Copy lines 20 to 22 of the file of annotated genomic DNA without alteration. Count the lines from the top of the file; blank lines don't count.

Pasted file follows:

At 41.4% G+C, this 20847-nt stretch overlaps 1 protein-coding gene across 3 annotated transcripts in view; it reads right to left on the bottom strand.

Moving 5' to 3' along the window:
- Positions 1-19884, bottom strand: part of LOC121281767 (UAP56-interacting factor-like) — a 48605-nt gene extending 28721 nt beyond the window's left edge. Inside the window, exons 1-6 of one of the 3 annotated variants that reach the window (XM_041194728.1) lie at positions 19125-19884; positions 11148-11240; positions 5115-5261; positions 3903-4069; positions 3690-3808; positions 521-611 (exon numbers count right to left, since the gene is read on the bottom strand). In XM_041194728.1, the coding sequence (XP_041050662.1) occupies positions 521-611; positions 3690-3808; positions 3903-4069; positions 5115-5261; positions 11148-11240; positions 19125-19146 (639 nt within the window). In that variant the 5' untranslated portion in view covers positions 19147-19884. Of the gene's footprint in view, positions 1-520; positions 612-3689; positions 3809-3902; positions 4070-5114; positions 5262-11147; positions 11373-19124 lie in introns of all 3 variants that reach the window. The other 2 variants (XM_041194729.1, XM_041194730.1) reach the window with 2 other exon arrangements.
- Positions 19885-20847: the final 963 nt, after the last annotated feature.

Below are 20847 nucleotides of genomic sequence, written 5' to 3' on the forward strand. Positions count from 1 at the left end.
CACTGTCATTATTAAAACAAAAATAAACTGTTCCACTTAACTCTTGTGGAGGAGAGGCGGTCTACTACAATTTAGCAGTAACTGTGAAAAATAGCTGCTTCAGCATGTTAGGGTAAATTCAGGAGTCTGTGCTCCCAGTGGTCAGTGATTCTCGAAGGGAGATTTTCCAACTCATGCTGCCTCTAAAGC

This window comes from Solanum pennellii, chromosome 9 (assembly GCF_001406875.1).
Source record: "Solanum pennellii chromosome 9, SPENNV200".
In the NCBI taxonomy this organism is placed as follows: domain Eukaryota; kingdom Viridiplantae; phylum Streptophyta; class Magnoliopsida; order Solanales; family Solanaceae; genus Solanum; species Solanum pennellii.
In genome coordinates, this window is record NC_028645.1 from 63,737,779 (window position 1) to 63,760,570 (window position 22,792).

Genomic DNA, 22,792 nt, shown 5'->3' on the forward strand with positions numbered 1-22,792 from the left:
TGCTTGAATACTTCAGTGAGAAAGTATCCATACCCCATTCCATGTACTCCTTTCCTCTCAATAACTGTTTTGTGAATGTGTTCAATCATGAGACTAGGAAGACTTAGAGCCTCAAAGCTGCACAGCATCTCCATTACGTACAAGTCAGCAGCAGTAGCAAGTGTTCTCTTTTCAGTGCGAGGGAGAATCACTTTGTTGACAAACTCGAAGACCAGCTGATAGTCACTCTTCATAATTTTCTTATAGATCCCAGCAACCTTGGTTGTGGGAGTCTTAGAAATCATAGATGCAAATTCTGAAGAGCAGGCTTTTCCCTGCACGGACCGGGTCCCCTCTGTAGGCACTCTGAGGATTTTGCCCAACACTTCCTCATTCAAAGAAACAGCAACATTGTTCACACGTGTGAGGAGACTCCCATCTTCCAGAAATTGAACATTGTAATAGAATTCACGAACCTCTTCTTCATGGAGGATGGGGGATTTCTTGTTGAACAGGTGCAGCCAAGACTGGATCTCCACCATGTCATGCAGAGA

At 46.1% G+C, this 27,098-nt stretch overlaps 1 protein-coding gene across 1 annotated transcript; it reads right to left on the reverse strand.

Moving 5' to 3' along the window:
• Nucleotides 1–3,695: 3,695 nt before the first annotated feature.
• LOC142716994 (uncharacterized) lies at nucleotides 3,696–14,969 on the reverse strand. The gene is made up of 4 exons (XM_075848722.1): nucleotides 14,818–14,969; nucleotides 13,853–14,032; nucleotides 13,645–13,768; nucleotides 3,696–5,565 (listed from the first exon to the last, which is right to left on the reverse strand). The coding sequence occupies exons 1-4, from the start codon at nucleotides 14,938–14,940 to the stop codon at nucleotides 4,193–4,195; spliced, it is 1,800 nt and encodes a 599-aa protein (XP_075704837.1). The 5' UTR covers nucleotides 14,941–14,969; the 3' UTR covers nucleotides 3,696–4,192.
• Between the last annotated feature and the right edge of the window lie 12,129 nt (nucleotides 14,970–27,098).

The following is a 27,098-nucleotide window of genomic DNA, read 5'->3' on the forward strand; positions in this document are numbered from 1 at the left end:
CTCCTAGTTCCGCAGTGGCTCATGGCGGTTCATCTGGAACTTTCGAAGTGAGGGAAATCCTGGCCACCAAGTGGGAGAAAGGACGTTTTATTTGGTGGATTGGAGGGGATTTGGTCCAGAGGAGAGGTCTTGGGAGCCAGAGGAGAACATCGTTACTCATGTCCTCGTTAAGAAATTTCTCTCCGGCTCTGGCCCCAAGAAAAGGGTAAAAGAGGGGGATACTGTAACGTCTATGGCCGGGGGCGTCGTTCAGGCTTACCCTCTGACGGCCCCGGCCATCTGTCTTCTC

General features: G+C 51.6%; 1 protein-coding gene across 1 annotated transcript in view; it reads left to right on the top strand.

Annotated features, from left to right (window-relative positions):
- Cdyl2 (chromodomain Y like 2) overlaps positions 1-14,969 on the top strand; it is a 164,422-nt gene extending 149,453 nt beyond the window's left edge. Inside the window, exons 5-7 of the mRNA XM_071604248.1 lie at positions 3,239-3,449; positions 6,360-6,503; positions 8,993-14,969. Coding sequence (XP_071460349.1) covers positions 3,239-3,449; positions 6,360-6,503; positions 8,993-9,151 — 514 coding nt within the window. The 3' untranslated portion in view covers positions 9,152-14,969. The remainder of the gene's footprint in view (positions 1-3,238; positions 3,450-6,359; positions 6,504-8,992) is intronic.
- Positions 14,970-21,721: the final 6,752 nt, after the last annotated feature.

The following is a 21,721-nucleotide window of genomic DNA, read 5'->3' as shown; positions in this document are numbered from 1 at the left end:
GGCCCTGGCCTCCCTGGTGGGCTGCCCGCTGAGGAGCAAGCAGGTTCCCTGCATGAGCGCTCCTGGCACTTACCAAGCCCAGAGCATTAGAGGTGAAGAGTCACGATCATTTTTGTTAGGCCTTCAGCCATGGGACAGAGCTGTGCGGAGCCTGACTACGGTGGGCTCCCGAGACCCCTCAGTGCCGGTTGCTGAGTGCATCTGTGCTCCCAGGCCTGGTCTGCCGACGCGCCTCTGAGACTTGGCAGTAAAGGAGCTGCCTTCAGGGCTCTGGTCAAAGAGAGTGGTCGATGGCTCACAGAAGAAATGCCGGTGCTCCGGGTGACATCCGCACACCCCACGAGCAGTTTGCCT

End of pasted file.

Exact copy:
General features: G+C 51.6%; 1 protein-coding gene across 1 annotated transcript in view; it reads left to right on the top strand.

Annotated features, from left to right (window-relative positions):
- Cdyl2 (chromodomain Y like 2) overlaps positions 1-14,969 on the top strand; it is a 164,422-nt gene extending 149,453 nt beyond the window's left edge. Inside the window, exons 5-7 of the mRNA XM_071604248.1 lie at positions 3,239-3,449; positions 6,360-6,503; positions 8,993-14,969. Coding sequence (XP_071460349.1) covers positions 3,239-3,449; positions 6,360-6,503; positions 8,993-9,151 — 514 coding nt within the window. The 3' untranslated portion in view covers positions 9,152-14,969. The remainder of the gene's footprint in view (positions 1-3,238; positions 3,450-6,359; positions 6,504-8,992) is intronic.